NPR Praises Saul; Yahoo Calls Saul One of 2018's High Points

This week, NPR lauds Better Call Saul as one of the year's best, while Yahoo calls the show one of 2018's high points. Plus, Den of Geek has high praise for Season 4's "Coushatta." Read on for more:

NPR is a fan of Better Call Saul, which "continues to be a worthy successor of its parent program."

Better Call Saul was one of TV's high points this year, according to Yahoo, which observes that "you don’t have to know what’s in store for Jimmy to be riveted by his downfall, and the ripple effect it has on the people around him."

• "Coushatta" is one of Den of Geek's best TV episodes of 2018: "Chock-full of wit, layered performances, tense showdowns, and alternating gut-busting and heart-wrenching scenes, 'Coushatta' is Season 4’s turning point and could stand as the last hurrah of the Jimmy-Kim relationship."

• One of TVLine best quotes this year is Jimmy declaring to Kim, "It’s all good, man!" recommends a binge watch of Better Call Saul, declaring, "The greatest testament to the show’s power is that despite knowing the ultimate fate of Jimmy McGill, a.k.a. Saul Goodman (Bob Odenkirk), we’re still captivated by his meandering path and continual struggles."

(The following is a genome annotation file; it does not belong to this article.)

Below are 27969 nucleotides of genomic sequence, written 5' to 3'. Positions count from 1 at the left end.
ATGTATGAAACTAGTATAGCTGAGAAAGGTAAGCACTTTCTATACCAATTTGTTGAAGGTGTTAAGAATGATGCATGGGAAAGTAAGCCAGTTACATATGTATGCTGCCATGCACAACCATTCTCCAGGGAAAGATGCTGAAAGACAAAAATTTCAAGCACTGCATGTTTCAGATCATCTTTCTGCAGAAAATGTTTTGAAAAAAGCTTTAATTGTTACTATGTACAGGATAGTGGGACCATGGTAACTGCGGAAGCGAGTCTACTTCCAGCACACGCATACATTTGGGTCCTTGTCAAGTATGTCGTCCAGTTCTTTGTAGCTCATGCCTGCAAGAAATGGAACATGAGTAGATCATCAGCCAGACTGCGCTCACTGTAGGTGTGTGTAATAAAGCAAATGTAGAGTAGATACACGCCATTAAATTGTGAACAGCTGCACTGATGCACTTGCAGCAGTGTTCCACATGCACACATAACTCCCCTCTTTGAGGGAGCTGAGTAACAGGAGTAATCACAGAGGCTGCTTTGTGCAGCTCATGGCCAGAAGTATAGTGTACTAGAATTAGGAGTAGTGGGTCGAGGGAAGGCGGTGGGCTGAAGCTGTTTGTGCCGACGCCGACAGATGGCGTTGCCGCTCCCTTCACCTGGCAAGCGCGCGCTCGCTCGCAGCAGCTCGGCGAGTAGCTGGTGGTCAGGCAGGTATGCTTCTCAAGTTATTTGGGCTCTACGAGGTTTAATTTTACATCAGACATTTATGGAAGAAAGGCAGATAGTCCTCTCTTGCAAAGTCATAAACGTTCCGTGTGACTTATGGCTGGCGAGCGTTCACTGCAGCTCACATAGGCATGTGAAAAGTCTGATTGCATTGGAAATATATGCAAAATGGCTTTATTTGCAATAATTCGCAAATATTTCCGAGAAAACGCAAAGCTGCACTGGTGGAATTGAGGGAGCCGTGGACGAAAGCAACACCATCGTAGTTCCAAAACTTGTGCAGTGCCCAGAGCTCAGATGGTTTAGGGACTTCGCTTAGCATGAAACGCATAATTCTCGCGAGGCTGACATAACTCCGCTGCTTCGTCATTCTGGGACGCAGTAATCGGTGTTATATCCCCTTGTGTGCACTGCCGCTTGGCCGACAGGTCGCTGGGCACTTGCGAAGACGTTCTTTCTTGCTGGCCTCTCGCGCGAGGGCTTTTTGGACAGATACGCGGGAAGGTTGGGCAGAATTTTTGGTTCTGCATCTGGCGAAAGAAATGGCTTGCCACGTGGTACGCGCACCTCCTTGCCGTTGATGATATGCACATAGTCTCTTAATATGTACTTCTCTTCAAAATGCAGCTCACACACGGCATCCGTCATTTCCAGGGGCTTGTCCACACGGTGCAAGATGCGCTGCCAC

Flickering Myth argues that Better Call Saul is "perhaps becoming much better than the original series that it is based upon."

Collider recognizes Bob Odenkirk, Rhea Seehorn and Jonathan Banks as three of TV's best actors this year, noting that "the heart of the show belongs to Seehorn, and this year, its soul belonged to Banks."

Paste hails Kim as one of TV's 25 best characters in 2018, because she "has emerged, over time, as a heroine on the order of Mad Men’s Peggy Olson or Halt and Catch Fire’s Donna Clark and Cameron Howe, a female foil so essential to the drama that she turns out to be its backbone."

RadioTimes, ranking the year's best shows, says of Better Call Saul that "if there was one standout scene it belonged to Rhea Seehorn as Jimmy’s long-suffering but loyal girlfriend Kim, whose bottled frustration exploded in the face of his nemesis, Howard. Stunning."

The Guardian spotlights a reader who calls Better Call Saul "a Shakespearean-level tragedy, but still filled with laugh-out-loud moments and crazy setpieces. For me it overtook Breaking Bad a long time ago."

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